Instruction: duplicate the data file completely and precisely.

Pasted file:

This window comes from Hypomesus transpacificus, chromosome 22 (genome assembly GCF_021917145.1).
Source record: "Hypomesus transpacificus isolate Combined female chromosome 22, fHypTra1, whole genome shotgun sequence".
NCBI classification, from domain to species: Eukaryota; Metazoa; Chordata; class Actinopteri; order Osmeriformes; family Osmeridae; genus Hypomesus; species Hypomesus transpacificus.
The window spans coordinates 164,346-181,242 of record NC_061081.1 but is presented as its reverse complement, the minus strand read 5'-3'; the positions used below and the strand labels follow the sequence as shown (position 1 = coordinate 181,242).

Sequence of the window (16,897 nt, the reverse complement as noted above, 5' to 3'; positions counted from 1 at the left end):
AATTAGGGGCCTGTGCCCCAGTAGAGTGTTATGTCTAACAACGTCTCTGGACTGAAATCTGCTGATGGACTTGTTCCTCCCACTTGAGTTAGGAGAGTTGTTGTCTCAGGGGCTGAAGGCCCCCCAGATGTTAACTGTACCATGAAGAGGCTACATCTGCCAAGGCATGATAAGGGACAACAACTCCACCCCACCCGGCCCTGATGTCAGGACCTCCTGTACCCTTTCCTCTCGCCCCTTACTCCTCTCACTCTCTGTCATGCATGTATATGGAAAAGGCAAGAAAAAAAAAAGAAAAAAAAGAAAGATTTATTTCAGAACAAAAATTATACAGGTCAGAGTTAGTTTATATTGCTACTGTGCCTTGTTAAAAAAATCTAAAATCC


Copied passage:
This window comes from Hypomesus transpacificus, chromosome 22 (genome assembly GCF_021917145.1).
Source record: "Hypomesus transpacificus isolate Combined female chromosome 22, fHypTra1, whole genome shotgun sequence".
NCBI classification, from domain to species: Eukaryota; Metazoa; Chordata; class Actinopteri; order Osmeriformes; family Osmeridae; genus Hypomesus; species Hypomesus transpacificus.
The window spans coordinates 164,346-181,242 of record NC_061081.1 but is presented as its reverse complement, the minus strand read 5'-3'; the positions used below and the strand labels follow the sequence as shown (position 1 = coordinate 181,242).

Sequence of the window (16,897 nt, the reverse complement as noted above, 5' to 3'; positions counted from 1 at the left end):
AATTAGGGGCCTGTGCCCCAGTAGAGTGTTATGTCTAACAACGTCTCTGGACTGAAATCTGCTGATGGACTTGTTCCTCCCACTTGAGTTAGGAGAGTTGTTGTCTCAGGGGCTGAAGGCCCCCCAGATGTTAACTGTACCATGAAGAGGCTACATCTGCCAAGGCATGATAAGGGACAACAACTCCACCCCACCCGGCCCTGATGTCAGGACCTCCTGTACCCTTTCCTCTCGCCCCTTACTCCTCTCACTCTCTGTCATGCATGTATATGGAAAAGGCAAGAAAAAAAAAAGAAAAAAAAGAAAGATTTATTTCAGAACAAAAATTATACAGGTCAGAGTTAGTTTATATTGCTACTGTGCCTTGTTAAAAAAATCTAAAATCC